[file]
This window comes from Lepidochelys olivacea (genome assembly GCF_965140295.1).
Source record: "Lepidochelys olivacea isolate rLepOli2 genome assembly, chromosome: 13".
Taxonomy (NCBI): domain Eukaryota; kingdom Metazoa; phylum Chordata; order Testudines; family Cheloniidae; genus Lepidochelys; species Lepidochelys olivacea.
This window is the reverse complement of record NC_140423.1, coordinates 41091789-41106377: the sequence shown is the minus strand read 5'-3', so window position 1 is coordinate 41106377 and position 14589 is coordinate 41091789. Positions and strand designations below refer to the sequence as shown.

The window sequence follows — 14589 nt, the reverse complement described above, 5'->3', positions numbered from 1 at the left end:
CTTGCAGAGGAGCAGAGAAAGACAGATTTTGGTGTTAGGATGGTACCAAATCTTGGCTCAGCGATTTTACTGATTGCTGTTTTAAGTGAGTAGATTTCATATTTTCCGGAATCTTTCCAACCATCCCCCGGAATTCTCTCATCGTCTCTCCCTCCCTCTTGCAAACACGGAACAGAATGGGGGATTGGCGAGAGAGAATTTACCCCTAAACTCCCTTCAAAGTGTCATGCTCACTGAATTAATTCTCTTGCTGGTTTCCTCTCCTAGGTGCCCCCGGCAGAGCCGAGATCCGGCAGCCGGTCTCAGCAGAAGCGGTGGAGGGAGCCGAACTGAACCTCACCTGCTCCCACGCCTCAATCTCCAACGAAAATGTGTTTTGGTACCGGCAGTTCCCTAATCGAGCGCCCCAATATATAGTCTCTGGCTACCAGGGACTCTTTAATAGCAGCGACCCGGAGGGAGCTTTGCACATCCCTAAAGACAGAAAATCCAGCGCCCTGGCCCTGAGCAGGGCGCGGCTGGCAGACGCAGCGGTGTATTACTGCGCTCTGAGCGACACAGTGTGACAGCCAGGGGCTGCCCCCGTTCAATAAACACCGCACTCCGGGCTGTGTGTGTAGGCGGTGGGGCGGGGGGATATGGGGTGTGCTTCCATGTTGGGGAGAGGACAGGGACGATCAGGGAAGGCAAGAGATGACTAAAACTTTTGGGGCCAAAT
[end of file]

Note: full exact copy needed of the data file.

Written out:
This window comes from Lepidochelys olivacea (genome assembly GCF_965140295.1).
Source record: "Lepidochelys olivacea isolate rLepOli2 genome assembly, chromosome: 13".
Taxonomy (NCBI): domain Eukaryota; kingdom Metazoa; phylum Chordata; order Testudines; family Cheloniidae; genus Lepidochelys; species Lepidochelys olivacea.
This window is the reverse complement of record NC_140423.1, coordinates 41091789-41106377: the sequence shown is the minus strand read 5'-3', so window position 1 is coordinate 41106377 and position 14589 is coordinate 41091789. Positions and strand designations below refer to the sequence as shown.

The window sequence follows — 14589 nt, the reverse complement described above, 5'->3', positions numbered from 1 at the left end:
CTTGCAGAGGAGCAGAGAAAGACAGATTTTGGTGTTAGGATGGTACCAAATCTTGGCTCAGCGATTTTACTGATTGCTGTTTTAAGTGAGTAGATTTCATATTTTCCGGAATCTTTCCAACCATCCCCCGGAATTCTCTCATCGTCTCTCCCTCCCTCTTGCAAACACGGAACAGAATGGGGGATTGGCGAGAGAGAATTTACCCCTAAACTCCCTTCAAAGTGTCATGCTCACTGAATTAATTCTCTTGCTGGTTTCCTCTCCTAGGTGCCCCCGGCAGAGCCGAGATCCGGCAGCCGGTCTCAGCAGAAGCGGTGGAGGGAGCCGAACTGAACCTCACCTGCTCCCACGCCTCAATCTCCAACGAAAATGTGTTTTGGTACCGGCAGTTCCCTAATCGAGCGCCCCAATATATAGTCTCTGGCTACCAGGGACTCTTTAATAGCAGCGACCCGGAGGGAGCTTTGCACATCCCTAAAGACAGAAAATCCAGCGCCCTGGCCCTGAGCAGGGCGCGGCTGGCAGACGCAGCGGTGTATTACTGCGCTCTGAGCGACACAGTGTGACAGCCAGGGGCTGCCCCCGTTCAATAAACACCGCACTCCGGGCTGTGTGTGTAGGCGGTGGGGCGGGGGGATATGGGGTGTGCTTCCATGTTGGGGAGAGGACAGGGACGATCAGGGAAGGCAAGAGATGACTAAAACTTTTGGGGCCAAAT